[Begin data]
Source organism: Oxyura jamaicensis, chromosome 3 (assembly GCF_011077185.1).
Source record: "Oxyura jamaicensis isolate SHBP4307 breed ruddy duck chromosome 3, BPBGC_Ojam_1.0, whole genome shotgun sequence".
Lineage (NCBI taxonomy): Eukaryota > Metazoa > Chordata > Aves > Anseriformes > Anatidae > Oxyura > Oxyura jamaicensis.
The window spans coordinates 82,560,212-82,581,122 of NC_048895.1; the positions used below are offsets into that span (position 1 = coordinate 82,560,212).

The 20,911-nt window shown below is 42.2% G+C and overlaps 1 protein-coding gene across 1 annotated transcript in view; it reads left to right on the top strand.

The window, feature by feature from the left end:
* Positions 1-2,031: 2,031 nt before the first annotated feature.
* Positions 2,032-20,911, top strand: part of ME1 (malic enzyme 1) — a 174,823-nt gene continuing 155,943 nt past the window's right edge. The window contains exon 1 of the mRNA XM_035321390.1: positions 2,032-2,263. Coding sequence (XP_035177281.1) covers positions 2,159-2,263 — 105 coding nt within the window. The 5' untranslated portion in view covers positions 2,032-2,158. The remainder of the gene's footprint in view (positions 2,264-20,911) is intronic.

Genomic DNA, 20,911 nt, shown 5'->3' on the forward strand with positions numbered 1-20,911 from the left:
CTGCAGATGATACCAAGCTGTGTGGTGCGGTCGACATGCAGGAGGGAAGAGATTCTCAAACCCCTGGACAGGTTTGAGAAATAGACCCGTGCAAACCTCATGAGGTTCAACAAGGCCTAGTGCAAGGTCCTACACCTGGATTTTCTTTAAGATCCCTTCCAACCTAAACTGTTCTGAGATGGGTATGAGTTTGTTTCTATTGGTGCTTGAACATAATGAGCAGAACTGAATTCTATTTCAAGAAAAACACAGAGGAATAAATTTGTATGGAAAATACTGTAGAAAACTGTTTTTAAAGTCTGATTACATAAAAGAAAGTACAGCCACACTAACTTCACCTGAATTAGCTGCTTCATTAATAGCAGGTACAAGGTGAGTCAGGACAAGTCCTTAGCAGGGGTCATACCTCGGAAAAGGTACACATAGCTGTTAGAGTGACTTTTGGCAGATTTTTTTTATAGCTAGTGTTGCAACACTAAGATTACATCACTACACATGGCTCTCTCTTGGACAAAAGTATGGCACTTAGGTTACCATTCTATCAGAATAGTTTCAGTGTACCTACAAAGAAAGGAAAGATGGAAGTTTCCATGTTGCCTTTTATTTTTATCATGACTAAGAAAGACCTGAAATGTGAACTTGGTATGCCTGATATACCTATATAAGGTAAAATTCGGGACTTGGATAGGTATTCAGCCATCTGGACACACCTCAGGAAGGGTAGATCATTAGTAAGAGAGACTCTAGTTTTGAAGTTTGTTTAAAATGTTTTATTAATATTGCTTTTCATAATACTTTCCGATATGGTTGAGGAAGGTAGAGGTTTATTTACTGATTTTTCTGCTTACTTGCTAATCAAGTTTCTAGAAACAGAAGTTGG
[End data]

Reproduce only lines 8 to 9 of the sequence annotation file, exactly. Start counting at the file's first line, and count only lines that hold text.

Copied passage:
* Positions 2,032-20,911, top strand: part of ME1 (malic enzyme 1) — a 174,823-nt gene continuing 155,943 nt past the window's right edge. The window contains exon 1 of the mRNA XM_035321390.1: positions 2,032-2,263. Coding sequence (XP_035177281.1) covers positions 2,159-2,263 — 105 coding nt within the window. The 5' untranslated portion in view covers positions 2,032-2,158. The remainder of the gene's footprint in view (positions 2,264-20,911) is intronic.

Genomic DNA, 20,911 nt, shown 5'->3' on the forward strand with positions numbered 1-20,911 from the left: